Now, you know that I am not a number person.  Remember?  “Big fat F.”  (F for feeler in terms of Jungian Typology.)  But here was Briggs and when the numbers started obstructing my “F” I got uncomfortable.  That meant to me that Briggs was risky.  He could die.

In Chapter One, I asked you, “Is there any treatment you think is too extreme to consider to get brain health?”  I did not say this directly to Briggs but I said it.  In my thoughts, Briggs is so courageous to fight the cruel sun the way he does.  In my thoughts, he is why freedom and fresh flowers and hope remain.  He is valuable.  I wanted to know his answer.

“Briggs, what do you want to do now?” 

Our culture does not remember that Briggs is the reason that diamonds cost more than more.  Culture tells us that he is damaged and not so much of a treasure.  Culture says, some treatments are shameful and the value of hiding shame is more than the value of Briggs, or me, or you.  For shame.  The value of Me is more than the value of hiding shame.

We are part of culture and culture is part of us.  Knowing what we want to do when what we have done has not yet worked, this knowing begins with our culture and with our self-value.  This knowing of Me increases our freedom to choose.  Knowing the value of Me increases our courage to choose what is difficult, what takes energy and hard work and a standing up against stigma and the taking of risks.  Knowing what we want to do when starts with knowing the value of Me.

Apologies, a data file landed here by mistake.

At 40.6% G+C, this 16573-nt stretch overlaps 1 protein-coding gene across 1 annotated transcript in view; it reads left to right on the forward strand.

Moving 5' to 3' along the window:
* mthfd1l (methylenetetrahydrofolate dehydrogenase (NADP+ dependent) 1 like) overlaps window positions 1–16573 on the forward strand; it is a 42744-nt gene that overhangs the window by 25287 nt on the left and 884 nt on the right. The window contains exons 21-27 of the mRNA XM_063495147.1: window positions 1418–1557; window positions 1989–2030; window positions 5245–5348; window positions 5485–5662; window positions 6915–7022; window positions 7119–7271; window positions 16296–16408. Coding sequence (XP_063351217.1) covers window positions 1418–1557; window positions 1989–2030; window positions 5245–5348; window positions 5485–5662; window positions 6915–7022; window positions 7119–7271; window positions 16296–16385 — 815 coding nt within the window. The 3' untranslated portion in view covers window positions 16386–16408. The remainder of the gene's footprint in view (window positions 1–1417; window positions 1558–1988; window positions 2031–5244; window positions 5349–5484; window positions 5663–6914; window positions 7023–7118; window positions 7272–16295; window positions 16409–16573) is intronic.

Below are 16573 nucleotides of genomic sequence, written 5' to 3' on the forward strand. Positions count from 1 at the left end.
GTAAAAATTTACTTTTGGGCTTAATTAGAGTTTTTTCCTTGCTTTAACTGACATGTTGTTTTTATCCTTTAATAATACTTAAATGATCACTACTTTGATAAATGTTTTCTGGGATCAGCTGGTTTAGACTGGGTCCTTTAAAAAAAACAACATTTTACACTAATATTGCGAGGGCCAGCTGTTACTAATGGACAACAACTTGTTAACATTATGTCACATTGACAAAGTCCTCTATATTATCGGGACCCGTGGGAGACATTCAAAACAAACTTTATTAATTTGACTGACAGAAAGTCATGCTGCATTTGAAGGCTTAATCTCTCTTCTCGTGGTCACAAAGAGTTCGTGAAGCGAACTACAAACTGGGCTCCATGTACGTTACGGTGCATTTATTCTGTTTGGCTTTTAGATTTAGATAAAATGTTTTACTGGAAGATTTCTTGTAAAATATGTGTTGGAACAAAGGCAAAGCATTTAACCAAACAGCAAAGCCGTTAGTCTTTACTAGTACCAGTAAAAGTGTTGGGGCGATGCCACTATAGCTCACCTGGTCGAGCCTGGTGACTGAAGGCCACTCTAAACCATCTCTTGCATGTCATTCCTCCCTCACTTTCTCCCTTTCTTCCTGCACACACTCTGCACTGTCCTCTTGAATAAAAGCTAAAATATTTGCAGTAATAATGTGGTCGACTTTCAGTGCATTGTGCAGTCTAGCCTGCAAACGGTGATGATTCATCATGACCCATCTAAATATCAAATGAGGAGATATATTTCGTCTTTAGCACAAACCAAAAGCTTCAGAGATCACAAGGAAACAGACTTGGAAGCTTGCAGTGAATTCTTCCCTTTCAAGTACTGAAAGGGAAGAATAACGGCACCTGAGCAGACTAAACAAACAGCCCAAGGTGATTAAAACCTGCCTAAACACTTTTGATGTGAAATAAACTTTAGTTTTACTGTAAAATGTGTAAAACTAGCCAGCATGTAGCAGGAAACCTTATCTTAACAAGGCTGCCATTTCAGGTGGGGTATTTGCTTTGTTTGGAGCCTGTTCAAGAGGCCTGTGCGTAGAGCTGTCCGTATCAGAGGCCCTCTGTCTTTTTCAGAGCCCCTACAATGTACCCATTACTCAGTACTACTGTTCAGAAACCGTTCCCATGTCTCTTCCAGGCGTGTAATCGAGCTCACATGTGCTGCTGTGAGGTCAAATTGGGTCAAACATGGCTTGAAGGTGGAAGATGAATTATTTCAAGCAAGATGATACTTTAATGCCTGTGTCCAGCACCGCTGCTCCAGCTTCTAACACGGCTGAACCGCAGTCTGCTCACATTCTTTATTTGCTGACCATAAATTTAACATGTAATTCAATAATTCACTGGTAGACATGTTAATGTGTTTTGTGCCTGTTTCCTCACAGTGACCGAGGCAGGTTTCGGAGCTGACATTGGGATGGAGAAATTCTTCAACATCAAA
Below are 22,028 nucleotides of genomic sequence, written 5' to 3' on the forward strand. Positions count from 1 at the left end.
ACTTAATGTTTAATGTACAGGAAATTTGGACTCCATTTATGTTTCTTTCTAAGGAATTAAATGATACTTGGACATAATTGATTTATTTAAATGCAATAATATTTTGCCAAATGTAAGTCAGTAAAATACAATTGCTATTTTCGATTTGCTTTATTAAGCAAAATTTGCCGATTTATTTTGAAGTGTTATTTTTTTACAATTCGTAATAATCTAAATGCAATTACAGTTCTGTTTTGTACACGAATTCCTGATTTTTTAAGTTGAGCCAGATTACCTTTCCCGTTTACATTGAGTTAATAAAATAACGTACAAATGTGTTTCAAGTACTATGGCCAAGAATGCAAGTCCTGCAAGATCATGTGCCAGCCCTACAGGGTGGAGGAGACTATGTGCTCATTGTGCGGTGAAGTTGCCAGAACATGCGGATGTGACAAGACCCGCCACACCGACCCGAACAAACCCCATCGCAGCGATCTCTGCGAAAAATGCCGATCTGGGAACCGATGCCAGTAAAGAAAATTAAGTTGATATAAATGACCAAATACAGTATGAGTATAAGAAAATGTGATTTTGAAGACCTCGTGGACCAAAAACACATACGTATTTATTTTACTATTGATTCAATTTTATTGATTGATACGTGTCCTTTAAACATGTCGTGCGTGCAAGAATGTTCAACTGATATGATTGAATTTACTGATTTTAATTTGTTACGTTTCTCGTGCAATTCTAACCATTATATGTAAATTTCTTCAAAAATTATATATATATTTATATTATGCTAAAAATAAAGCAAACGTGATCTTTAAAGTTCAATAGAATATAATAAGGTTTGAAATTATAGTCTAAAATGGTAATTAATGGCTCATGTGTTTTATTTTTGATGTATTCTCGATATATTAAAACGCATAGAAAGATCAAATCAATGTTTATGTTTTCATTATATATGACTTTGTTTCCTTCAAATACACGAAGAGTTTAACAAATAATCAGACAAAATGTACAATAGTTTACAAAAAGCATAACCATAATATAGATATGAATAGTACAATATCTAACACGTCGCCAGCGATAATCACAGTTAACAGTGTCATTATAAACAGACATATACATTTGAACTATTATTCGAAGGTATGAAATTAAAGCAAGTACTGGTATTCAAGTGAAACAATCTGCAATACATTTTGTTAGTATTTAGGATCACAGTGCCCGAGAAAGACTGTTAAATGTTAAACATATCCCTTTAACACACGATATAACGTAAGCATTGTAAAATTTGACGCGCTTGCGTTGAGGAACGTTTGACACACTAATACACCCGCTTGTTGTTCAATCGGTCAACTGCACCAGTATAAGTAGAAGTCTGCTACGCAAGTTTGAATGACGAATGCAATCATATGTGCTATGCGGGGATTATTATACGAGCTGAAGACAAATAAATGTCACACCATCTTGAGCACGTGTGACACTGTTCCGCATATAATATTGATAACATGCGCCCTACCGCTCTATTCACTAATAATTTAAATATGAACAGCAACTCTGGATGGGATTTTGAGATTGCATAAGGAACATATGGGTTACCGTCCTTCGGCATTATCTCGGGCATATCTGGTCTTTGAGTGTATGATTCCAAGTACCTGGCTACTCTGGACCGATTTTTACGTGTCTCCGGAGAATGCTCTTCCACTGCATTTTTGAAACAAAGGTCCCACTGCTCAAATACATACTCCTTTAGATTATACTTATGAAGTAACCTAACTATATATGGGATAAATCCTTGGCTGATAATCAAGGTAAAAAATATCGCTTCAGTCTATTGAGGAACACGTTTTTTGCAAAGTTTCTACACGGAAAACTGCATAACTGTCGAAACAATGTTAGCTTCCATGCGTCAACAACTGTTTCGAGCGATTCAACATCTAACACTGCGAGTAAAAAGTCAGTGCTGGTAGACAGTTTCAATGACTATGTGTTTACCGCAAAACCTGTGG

You are valuable and being with you is a privilege.

Questions:  

  • Do you know your value?  

  • If you are lost, what are you willing to do to be with yourself again?  

  • How has knowing your self-value increased your freedom to choose?  

  • How has knowing your self-value helped you decide what to do when you were or are ill?

Please tell me your story.

Self-Care Tip – Remember your value.

Revenge – Not so Friendly to Me

Original caption states "A photograph tak...

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If you have been around kids much you may marvel as I do, how fast they dish revenge.  I’m here to tell you, if you eat food off of my son’s plate, you should run.  Yet, seeing my or your four year-old hit someone is much less awkward than seeing an adult do it.  But they do.

Ingred told me that she had been humiliated at the make-up counter of Sephora.  A stranger had called her a bad name.  The stranger said it loud enough that other customers and staff heard it too, Ingred was sure.

“I just told her to go F— herself!”